Weekly Round Up: The MBC Edition
Time for this week’s round-up of the best of the blog posts which I’ve read over the past week. These are the posts that have moved me, taught me something, inspired me, and which I’ve wanted to share with you. Don’t forget if you have written a post which you would like readers to see, just leave a comment below.
National Metastatic Breast Cancer Awareness Day took place on October 13th and Nancy, who is a passionate advocate for MBC, reminded us that 25-30% of breast cancers (regardless of stage at diagnosis) can and do metastasize later on”.
And yet, these stories become lost in a sea of pink.
We need to hear and bear witness to these stories. As Nancy writes, “I believe most people want more. I believe most people want a truthful, complete, non-edited-down and not overly-pinktified version of breast cancer awareness”. This reminds me of a powerful quote by Audre Lorde, which I used in my Medicine X Ignite talk, a quote shared by Chelsey on her blog this week.
“My silence had not protected me. Your silence will not protect you”.
If you want to acknowledge the truth of breast cancer – the not so pretty in pink version – then you can find it in the words of Jen‘s gorgeous little boy who asks “Mommy are you dying?” in the middle of a tough chemo week; and in the conversations Lisa has had with her two children. You can see it in Anna Craig’s powerful image of standing “alone in a crowd of pink survivors” ; in Kate’s determination not to be a mere statistic, in the tweets collected by Amy here, in Debra’s tribute to her friend Donna, in Renee’s story of her initial shock and denial when diagnosed with Stage IV breast cancer.
You can read it in the words of Jan, who reported the news this week that cancer has spread to her brain. However, in typical Jan fashion, she relays the news without a shred of self-pity and with her customary faith and grace.
We all cope in ways that work for us. For whatever time God has me on earth, I plan to use my words and actions to inspire compassion and hope in others. As more medical research develops, we will find many more ways to treat metastatic breast cancer, as a chronic disease, and eventually a preventable disease. Look how far medical advances have already come. Looking onward and upward with hope toward good scan results and treatment options.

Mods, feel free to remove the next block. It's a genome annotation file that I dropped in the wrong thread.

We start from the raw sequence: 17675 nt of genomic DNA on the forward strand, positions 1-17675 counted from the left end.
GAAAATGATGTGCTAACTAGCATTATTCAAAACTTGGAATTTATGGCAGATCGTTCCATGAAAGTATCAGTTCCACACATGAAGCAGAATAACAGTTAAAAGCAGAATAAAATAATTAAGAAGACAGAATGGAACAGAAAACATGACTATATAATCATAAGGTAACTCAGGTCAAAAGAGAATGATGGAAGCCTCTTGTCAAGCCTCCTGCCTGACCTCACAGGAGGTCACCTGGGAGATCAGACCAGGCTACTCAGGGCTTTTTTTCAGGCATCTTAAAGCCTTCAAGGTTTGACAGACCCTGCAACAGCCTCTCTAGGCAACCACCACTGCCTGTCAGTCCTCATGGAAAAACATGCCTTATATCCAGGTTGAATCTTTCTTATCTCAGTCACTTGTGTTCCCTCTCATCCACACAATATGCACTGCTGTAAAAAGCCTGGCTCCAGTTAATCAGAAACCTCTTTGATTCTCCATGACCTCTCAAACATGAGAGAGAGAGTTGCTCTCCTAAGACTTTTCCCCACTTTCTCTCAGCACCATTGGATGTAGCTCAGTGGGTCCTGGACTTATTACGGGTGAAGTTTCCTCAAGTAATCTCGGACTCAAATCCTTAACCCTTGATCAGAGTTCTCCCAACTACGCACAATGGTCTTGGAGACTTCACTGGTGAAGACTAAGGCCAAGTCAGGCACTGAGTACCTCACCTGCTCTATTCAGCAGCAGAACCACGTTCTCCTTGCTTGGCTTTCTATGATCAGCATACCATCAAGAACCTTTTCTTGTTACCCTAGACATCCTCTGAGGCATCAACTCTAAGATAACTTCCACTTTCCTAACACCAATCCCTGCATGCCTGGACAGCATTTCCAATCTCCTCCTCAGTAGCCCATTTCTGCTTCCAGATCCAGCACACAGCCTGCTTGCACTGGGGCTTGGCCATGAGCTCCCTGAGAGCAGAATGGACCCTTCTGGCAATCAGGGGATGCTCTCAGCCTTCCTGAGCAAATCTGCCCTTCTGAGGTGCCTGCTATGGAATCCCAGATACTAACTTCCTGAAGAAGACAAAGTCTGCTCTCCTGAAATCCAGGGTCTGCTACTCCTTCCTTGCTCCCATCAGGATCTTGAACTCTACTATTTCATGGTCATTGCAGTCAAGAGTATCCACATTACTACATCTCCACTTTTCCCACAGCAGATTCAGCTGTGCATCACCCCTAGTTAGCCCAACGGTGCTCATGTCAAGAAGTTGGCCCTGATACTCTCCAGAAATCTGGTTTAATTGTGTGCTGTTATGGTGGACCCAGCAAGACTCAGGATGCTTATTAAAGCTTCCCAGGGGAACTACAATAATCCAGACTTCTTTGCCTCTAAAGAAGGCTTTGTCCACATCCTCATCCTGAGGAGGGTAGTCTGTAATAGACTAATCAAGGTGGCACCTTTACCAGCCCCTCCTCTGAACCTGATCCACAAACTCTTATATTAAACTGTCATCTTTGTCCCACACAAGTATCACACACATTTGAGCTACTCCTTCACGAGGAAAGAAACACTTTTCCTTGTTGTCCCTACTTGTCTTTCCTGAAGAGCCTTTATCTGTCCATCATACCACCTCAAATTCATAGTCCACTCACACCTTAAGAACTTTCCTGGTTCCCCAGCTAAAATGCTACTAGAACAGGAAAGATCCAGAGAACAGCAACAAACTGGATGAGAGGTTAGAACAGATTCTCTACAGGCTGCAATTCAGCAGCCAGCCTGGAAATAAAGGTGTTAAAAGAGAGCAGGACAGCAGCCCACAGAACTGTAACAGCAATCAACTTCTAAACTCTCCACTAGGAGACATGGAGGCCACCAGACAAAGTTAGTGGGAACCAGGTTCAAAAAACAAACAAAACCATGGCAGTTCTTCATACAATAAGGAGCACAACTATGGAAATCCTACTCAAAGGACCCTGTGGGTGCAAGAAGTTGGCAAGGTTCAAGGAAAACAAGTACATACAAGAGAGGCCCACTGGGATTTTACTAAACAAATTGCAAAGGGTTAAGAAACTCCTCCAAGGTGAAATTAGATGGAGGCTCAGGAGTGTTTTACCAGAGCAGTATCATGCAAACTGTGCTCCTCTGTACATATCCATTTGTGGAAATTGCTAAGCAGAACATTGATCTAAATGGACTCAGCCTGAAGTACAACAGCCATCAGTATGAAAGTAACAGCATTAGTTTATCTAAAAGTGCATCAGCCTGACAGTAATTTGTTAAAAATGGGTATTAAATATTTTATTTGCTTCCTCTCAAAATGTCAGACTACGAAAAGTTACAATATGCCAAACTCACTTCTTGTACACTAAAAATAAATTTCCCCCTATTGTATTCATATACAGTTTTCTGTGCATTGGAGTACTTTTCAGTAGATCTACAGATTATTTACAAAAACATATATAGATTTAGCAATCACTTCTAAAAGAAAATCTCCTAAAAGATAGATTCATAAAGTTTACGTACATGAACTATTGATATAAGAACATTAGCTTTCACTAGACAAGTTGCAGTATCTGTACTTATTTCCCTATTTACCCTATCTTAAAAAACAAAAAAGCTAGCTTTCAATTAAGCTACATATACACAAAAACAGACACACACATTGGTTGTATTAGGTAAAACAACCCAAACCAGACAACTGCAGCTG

Lisa DeFerrari shares some critical facts about MBC and calls for more focused research, while Jamie and Elaine share some staggeringly misinformed ideas that formed the basis of a recent report, including “72% of people think that advanced breast cancer could be cured, and that half of those surveyed thought that it was basically a woman’s own fault if she ended up with metastatic disease”.
Elsewhere in the blogosphere….
Catherine reflects on reasons to be grateful as she celebrates Canadian Thanksgiving with her husband.
Renn has created some clever Pinktober memes.
Beverly McKee writes of the hidden scars of breast cancer.
Love the sound of this recipe from the Pink Kitchen, kale with roasted garlic and hazlenuts.
Looking for a taste of Ireland? Then you’ll find it on Yvonne’s blog as she writes about my home county of Clare.
And still in Ireland, I recently attended a conference on e-health in Northern Ireland, and met the delightful Fiona there. She has written a great summary on her blog.
Congratulations to Jo who has completed a charity bike ride from Manchester to Blackpool and raised lots of money for the Christie Hospital.
Some tips on dry skin brushing via Helen.
Beth’s post which touched on PTSD really resonated with me, as did Jackie’s on the rollercoaster ride that seems to go on even after treatment ends, Flo’s on scanxiety (see LBBC blog for advice on managing your emotions when it comes to getting scans) and Kimberly and Uzma on the ever-present fear of cancer recurrence. You may find it helpful to check out this free video series for reclaiming your life after breast cancer treatment currently being offered by my friend Gai.
I am not quite sure how to sum up Scorchy’s latest post, but it’s good, and it’s worth reading, and perhaps, go find out for yourself.
Finally this week, I leave you with a verse shared from Katy who renewed her wedding vows this week. It seems fitting for the theme of this week’s round-up.
This Paper Boat
by Ted Kooser
Carefully placed upon the future,
it tips from the breeze and skims away,
frail thing of words, this valentine,
so far to sail. And if you find it
caught in the reeds, its message blurred,
the thought that you are holding it
a moment is enough for me.
Until next week,
Yours with love